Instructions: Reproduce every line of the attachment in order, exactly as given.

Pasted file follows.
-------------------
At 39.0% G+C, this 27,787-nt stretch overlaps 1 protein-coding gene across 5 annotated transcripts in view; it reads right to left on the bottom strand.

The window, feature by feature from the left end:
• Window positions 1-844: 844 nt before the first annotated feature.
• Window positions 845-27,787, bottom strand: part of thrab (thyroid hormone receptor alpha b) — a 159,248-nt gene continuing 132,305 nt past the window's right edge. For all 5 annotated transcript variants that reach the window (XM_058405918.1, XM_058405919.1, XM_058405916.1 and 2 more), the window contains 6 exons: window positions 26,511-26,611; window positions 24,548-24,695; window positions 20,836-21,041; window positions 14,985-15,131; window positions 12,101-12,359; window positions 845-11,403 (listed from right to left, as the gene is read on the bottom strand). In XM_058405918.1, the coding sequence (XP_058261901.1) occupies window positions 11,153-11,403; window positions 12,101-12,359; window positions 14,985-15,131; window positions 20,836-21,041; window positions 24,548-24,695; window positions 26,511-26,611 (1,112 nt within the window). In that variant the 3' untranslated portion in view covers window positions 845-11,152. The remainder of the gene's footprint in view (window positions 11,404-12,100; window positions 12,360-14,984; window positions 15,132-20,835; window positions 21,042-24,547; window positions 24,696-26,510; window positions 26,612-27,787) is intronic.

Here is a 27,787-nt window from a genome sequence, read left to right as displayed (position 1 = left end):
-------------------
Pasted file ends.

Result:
At 39.0% G+C, this 27,787-nt stretch overlaps 1 protein-coding gene across 5 annotated transcripts in view; it reads right to left on the bottom strand.

The window, feature by feature from the left end:
• Window positions 1-844: 844 nt before the first annotated feature.
• Window positions 845-27,787, bottom strand: part of thrab (thyroid hormone receptor alpha b) — a 159,248-nt gene continuing 132,305 nt past the window's right edge. For all 5 annotated transcript variants that reach the window (XM_058405918.1, XM_058405919.1, XM_058405916.1 and 2 more), the window contains 6 exons: window positions 26,511-26,611; window positions 24,548-24,695; window positions 20,836-21,041; window positions 14,985-15,131; window positions 12,101-12,359; window positions 845-11,403 (listed from right to left, as the gene is read on the bottom strand). In XM_058405918.1, the coding sequence (XP_058261901.1) occupies window positions 11,153-11,403; window positions 12,101-12,359; window positions 14,985-15,131; window positions 20,836-21,041; window positions 24,548-24,695; window positions 26,511-26,611 (1,112 nt within the window). In that variant the 3' untranslated portion in view covers window positions 845-11,152. The remainder of the gene's footprint in view (window positions 11,404-12,100; window positions 12,360-14,984; window positions 15,132-20,835; window positions 21,042-24,547; window positions 24,696-26,510; window positions 26,612-27,787) is intronic.

Here is a 27,787-nt window from a genome sequence, read left to right as displayed (position 1 = left end):